That’s the import of a bill passed by the Massachusetts House earlier this week. A similar bill passed the state senate a month ago, and while the House version was amended to increase the maximum punishment, a quick reconcilement is expected, according to a report in the Boston Globe.
Both the house and senate passed the so-called reckless endangerment bill unanimously, and it could be on Acting Governor Jane Swift’s desk for signature next week.
The bill would create a new crime of “reckless endangerment to children,” and if found guilty employers could be sentenced to up to 21/2 years in prison in the House version (the Senate version called for a year behind bars). The measure says that any employer who is “aware of and consciously disregards a substantial and unjustifiable risk that serious physical injury or sexual abuse to a child will result” from the actions of an employee could be charged with the crime, according to the Globe report.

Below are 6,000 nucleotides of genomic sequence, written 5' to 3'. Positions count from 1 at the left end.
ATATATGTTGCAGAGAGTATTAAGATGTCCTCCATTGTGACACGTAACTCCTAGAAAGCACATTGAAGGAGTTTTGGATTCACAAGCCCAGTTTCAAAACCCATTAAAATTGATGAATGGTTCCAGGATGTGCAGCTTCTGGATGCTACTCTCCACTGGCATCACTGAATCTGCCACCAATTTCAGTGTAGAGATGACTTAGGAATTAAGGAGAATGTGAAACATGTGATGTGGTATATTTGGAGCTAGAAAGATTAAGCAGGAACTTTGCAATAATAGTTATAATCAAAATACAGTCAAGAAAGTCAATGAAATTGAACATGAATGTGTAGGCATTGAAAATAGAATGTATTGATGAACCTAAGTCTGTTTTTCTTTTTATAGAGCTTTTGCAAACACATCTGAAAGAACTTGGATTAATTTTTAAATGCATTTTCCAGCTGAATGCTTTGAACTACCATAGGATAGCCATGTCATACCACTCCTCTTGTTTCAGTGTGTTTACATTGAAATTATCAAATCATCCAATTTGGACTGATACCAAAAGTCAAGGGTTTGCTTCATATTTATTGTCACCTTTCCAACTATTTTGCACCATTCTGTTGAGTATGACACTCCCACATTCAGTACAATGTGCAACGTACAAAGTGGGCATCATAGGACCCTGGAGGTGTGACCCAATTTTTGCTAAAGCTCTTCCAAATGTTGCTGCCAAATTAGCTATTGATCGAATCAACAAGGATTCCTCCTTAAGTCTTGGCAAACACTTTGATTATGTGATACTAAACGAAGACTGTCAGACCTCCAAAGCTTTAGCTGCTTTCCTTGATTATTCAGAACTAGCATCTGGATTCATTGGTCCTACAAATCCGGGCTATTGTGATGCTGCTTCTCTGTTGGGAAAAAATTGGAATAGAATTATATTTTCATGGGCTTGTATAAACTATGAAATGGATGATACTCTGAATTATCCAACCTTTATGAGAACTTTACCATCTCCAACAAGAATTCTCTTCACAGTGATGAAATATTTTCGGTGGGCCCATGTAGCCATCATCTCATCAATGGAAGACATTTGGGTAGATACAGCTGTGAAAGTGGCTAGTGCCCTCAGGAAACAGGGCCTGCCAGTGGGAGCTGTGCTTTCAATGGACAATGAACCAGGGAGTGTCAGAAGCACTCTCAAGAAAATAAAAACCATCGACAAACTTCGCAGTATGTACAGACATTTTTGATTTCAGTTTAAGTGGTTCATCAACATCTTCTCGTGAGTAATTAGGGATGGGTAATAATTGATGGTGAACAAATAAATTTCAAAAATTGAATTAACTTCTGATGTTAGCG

It’s the second piece of state legislation introduced in the wake of the clergy sexual abuse scandal that erupted earlier this year. A law that makes it mandatory for priests and other clergy to report suspected cases of abuse was approved in May.
Representative Stephen A. Tobin, a Quincy Democrat and chief sponsor of the House bill, said it would apply to any abuse case, according to the Globe. ‘It’s unethical and immoral to place children in a situation where they are at risk of being abused or sexually exploited,’ said Tobin. ‘It should be illegal and that’s what this bill covers.’